Sunday, June 24, 2018

E. C. Bentley's Trent's Last Case

"I suppose everybody has at least heard of Trent's Last Case."
Dorothy Sayers wrote that in an undated talk she was going to give on radio but didn't. It may once have been true, but I doubt it is anymore, even among serious readers of mysteries. Trent's Last Case by E. C. Bentley came out in 1913, it was the first Trent case Bentley wrote, and Bentley wrote only two more. There aren't a lot of them and it's a long time ago. Its fame has long since yielded to obscurity.

Which is kind of a pity.

Part of its importance is just because it came early, it's true. Trent, a painter and a newspaper reporter, is supposed to be a genius detective and we're told of other difficult cases he solved for which he revealed his solution in the Record, a London newspaper. He may be a genius detective, but in this one he's wrong not once, but twice, a trick picked up by Ellery Queen on more than one occasion. And Trent falls in love with a suspect, which definitely was an influence on Dorothy Sayers herself, cf. Strong Poison, and it was a motif that went on to have a long history, going from the innocent and hardly suspected Mrs. Manderson in this one to the accused Harriet Vane in Strong Poison, to Sam Spade's actually guilty of something love Brigid O'Shaughnessy in Maltese Falcon, to the even guiltier love object of Kinsey Millhone in Sue Grafton's 'A' Is For Alibi.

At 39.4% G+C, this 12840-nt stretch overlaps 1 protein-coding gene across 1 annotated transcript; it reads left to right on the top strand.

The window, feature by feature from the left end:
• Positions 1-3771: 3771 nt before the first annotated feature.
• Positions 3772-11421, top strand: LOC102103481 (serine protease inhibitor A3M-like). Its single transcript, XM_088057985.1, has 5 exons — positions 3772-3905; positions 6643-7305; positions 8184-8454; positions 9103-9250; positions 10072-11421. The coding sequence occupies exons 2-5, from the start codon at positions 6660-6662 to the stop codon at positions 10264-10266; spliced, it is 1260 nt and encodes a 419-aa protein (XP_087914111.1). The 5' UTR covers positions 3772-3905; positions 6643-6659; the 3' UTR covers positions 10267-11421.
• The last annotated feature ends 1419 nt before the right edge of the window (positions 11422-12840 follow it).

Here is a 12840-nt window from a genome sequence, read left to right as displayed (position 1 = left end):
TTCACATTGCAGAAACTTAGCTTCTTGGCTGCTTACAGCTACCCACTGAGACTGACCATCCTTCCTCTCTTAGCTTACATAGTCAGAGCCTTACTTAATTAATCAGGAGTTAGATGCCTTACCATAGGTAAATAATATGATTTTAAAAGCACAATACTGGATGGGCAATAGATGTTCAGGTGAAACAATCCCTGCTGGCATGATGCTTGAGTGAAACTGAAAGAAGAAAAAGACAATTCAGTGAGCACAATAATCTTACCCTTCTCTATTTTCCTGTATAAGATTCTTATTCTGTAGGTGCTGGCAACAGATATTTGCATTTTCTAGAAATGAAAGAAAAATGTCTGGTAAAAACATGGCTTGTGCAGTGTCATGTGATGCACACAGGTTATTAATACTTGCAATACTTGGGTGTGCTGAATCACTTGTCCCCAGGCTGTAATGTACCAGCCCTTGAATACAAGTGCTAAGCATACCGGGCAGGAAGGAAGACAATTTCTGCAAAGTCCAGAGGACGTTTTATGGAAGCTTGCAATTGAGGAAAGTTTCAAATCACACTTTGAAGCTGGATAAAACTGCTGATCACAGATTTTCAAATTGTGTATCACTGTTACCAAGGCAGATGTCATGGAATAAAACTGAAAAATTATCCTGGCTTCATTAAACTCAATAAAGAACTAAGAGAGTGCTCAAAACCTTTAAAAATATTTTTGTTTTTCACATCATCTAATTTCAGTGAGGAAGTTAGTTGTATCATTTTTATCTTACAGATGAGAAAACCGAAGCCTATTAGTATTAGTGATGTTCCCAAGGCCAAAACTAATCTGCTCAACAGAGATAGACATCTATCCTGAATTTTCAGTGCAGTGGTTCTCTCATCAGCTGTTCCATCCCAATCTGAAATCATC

The setup is this:  the first chapter tells us Sigsbee Manderson is a big man in finance; the second that he's dead, shot through the eye. Who did it? He was estranged from his wife and he was ferociously jealous of John Marlowe his personal secretary. He'd also created enemies among the American labor movement; they had a long reach; was it some American anarchist who killed him? This came out a year before Arthur Conan Doyle's Valley of Fear, another novel where the long arm of American labor was featured, and I wondered if it was an influence there as well, though it may be that Pinkerton's and Haymarket rioters were simply in the air.

Or was it somebody else entirely? I suspect you know the answer to that question, even if you haven't read it.

Anyway, it was pretty good, I thought. A little overwritten at the start, but then it settled down. There was some rom, but it was a little lacking in com, which is a pity and a surprise since the C in E. C. Bentley stands for Clerihew, also the name of a comic verse form he invented:
George The Third
Ought never to have occurred.
One can only wonder
At so grotesque a blunder.
Vintage Mystery Challenge. Gold.  Why. Best Of List.

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